It is for this reason that I’m applying to the Johns Hopkins School of Medicine, as it has one of the top programs for pediatric surgery in the country, as well as several renowned researchers delving into the social, generational, and cultural questions in which I’m interested. My approach to medicine will be multidisciplinary, which is evidenced by the fact that I’m already double-majoring in early childhood psychology and pre-med, with a minor in cultural anthropology. This is the type of extraordinary care that I received as a child—care that seemed to approach my injuries with a much larger and deeper picture than that which pure medicine cannot offer—and it is this sort of care I want to provide my future patients. I turned what might have been a debilitating event in my life—a devastating car accident—into the inspiration that has shaped my life since. I am driven and passionate. And while I know that the pediatric surgery program at Johns Hopkins will likely be the second biggest challenge I will face in my life, I know that I am up for it. I am ready to be challenged and prove to myself what I’ve been telling myself since that fateful car accident: I will be a doctor.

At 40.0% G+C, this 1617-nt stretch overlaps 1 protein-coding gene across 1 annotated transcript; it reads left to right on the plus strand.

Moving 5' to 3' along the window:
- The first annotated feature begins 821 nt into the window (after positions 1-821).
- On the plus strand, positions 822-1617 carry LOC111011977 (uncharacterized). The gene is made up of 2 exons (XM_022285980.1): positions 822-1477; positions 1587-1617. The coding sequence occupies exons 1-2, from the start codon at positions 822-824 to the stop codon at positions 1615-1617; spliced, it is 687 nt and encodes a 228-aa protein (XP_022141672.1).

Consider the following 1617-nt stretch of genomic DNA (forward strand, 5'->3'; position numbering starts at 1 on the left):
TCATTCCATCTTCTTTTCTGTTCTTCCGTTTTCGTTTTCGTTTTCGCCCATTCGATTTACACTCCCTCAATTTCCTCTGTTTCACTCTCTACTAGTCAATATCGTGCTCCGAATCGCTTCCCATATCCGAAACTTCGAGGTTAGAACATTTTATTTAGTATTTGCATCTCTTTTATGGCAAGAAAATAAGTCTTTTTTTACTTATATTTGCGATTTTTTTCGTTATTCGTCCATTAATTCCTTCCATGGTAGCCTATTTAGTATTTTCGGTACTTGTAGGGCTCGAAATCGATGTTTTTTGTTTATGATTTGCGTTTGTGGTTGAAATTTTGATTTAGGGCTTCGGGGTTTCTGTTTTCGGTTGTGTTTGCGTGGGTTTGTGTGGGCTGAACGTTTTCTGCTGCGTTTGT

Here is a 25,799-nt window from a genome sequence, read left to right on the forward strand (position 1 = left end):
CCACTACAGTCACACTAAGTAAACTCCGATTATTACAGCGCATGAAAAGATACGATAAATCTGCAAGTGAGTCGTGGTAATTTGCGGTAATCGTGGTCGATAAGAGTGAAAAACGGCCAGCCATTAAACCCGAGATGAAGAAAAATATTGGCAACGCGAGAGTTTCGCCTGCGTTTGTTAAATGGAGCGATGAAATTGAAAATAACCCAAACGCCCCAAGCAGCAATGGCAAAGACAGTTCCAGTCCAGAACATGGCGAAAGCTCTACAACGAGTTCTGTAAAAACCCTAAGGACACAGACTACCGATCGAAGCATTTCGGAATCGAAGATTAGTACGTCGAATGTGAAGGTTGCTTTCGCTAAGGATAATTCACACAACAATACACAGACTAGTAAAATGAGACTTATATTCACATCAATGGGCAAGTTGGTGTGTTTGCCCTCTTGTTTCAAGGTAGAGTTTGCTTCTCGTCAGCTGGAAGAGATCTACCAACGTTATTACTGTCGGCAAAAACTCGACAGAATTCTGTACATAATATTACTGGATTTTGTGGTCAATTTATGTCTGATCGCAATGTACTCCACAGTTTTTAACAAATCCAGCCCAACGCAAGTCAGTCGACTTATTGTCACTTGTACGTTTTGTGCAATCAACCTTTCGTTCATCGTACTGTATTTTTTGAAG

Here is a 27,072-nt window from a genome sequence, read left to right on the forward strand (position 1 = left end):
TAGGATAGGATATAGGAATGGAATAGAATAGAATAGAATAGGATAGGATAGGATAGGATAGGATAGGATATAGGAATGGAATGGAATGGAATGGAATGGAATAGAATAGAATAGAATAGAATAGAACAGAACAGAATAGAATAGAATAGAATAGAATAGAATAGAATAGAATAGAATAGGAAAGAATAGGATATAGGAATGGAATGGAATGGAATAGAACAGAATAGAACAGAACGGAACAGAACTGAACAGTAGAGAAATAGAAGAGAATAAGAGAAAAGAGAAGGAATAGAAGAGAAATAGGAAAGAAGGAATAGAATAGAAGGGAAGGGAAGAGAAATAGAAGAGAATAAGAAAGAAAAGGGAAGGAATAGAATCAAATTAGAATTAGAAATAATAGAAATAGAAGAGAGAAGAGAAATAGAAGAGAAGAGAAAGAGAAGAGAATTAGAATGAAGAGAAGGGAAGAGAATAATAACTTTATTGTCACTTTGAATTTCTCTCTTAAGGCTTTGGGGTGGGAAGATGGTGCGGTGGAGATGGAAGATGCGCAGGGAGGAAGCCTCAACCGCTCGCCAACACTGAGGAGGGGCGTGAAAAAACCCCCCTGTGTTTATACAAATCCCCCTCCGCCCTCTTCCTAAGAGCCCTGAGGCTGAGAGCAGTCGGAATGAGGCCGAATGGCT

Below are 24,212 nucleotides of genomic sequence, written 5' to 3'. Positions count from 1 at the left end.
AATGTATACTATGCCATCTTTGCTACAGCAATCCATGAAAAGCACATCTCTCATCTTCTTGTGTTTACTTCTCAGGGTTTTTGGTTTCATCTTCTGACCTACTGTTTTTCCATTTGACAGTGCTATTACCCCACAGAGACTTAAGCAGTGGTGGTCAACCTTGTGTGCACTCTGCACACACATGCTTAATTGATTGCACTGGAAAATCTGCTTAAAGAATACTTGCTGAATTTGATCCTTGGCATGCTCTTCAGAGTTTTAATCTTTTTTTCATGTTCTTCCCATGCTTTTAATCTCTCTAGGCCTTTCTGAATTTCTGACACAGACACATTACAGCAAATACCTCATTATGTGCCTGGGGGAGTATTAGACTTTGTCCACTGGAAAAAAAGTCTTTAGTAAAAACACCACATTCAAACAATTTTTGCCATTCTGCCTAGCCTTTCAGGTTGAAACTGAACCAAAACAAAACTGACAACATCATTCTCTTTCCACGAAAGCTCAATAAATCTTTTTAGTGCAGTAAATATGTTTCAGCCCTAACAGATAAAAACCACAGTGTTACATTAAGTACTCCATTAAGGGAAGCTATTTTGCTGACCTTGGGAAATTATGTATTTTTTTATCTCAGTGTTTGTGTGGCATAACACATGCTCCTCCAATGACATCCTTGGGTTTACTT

Medical School Essay Two

Prompt: Where do you hope to be in ten years’ time?

If you had told me ten years ago that I would be writing this essay and planning for yet another ten years into the future, part of me would have been surprised. I am a planner and a maker of to-do lists, and it has always been my plan to follow in the steps of my father and become a physician. This plan was derailed when I was called to active duty to serve in Iraq as part of the War on Terror.